Single mum explains why she swapped high-earning corporate job for life on benefits
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Featured Image Credit: Instagram / @sharaowens / Pexels
A high-earning corporate job is supposed to be just that, right? Well paid. Enough money to live off and have a decent life with.
Sadly, it was not the case for this single mum.
So Shara decided to leave hers for a life on benefits, and she says it’s the ‘best thing’ she’s ever done.
The mum, from New South Wales, Australia, planned to have 12 months maternity leave when her son Hendrix was born.
But her savings began to dwindle as he approached six months, and she decided to go back to her high-salary job as a state manager for a retail company.
Shara tells 7Life that she was having to drop him off at day care at 7 every morning before picking up at 5-6pm every night.
And being on the road for work, she’d use her own car – adding petrol to her list of expenses.
The single-mum was also leaving her heater off to save on electricity and often going without food to afford formula for Hendrix – rapidly losing 30kg in weight with the stress.
“I just got to the point where I wondered if this was actually worth it,” Shara says.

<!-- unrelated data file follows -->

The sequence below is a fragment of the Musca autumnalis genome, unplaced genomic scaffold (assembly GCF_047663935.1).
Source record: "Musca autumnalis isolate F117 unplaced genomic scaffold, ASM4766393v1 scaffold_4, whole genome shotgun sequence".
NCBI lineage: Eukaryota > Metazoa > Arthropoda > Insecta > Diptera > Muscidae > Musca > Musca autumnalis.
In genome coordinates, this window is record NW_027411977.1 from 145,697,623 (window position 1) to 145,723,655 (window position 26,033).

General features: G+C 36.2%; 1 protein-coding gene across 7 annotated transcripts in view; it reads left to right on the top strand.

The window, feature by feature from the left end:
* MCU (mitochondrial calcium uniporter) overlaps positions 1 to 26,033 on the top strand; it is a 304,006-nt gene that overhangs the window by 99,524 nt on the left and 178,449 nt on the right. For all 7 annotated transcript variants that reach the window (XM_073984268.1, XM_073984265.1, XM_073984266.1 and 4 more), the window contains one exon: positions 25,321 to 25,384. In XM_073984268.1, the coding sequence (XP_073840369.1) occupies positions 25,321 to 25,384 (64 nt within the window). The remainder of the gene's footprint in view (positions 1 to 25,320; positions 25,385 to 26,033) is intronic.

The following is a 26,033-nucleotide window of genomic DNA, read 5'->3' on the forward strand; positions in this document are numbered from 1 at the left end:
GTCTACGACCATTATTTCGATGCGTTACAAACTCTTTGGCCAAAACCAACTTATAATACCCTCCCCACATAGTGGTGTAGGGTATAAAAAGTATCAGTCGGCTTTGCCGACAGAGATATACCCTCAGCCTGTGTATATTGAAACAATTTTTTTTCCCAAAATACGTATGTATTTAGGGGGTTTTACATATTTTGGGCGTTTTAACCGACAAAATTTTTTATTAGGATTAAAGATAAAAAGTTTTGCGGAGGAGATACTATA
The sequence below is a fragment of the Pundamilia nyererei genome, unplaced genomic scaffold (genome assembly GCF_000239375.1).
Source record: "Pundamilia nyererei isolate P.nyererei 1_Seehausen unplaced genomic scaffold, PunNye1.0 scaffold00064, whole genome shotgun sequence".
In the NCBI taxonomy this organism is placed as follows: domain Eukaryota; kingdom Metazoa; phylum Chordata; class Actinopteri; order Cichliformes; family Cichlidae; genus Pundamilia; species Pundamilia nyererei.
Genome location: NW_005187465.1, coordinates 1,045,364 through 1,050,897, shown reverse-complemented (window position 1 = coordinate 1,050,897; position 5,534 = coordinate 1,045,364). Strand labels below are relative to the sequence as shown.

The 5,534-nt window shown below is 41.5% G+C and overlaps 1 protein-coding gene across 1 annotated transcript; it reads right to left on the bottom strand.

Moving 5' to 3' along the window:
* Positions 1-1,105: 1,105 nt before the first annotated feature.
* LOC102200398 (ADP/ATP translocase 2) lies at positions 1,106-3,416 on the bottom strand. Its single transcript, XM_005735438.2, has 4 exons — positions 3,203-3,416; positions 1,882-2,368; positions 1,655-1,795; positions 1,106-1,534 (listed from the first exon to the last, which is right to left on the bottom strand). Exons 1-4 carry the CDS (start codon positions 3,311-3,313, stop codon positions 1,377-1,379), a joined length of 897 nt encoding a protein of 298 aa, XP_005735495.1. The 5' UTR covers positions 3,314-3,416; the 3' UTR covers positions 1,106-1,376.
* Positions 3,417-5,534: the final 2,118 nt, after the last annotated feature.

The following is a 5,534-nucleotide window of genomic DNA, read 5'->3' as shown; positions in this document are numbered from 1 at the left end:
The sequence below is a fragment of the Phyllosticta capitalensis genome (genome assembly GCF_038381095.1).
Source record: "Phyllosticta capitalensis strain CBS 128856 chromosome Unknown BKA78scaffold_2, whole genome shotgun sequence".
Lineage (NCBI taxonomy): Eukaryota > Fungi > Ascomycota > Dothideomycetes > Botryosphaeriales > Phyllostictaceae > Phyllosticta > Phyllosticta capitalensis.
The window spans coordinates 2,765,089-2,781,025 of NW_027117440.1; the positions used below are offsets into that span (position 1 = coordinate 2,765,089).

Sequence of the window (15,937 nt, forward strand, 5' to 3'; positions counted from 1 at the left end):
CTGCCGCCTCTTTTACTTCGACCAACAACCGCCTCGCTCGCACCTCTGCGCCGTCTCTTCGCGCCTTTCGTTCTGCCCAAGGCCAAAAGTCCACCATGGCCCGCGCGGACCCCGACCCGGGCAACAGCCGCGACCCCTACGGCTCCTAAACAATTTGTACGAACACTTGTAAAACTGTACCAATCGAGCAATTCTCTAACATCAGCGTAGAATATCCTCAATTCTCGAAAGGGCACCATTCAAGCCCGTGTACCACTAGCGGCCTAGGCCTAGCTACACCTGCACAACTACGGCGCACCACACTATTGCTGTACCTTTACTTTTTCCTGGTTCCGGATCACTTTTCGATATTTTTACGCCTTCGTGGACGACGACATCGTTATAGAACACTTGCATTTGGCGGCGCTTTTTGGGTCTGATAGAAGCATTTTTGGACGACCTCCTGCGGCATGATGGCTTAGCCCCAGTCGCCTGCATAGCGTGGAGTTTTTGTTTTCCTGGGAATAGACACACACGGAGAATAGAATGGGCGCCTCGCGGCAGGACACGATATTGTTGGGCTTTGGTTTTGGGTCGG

It simply wasn’t the motherhood she dreamed of.
Her quarterly electricity bill exceeded $1100, weekly groceries were $250, monthly petrol in the hundreds.
Then there’s utility bills, day care increasing its daily fee up to $165 – her earning capacity meant she was receiving less than $50 a week with the government subsidy.
And on top of all that, Shara’s rent had increased by $60 a week. For her, ‘money in’ was simply less than ‘money out’.
So, she made the tough choice to quit her job, move her and Hendrix to another apartment and apply for Centrelink benefits.
“I’m independent, I’m not a government leech. It was a huge hit to my ego to have to do this,” she says. “Money is still tight, don’t get me wrong.”
Working full time was making her broke and now she says quitting is ‘the best thing I ever did’.
She also sold her furniture and opted for second-hand items instead as well as moving to an area that wouldn’t require her to drive often.
Shara gets $1500 a fortnight from Centrelink, with the government covering 85 percent of her son’s childcare.
And now she’s studying to become a marriage celebrant, using her payment to cover the fees, bills, groceries and rent. She also doesn’t ‘have savings’.
But now she’s in a much better financial position, addings: “There is a whole workforce of single mums out there who want to work, but financially it’s better for them to stay at home.”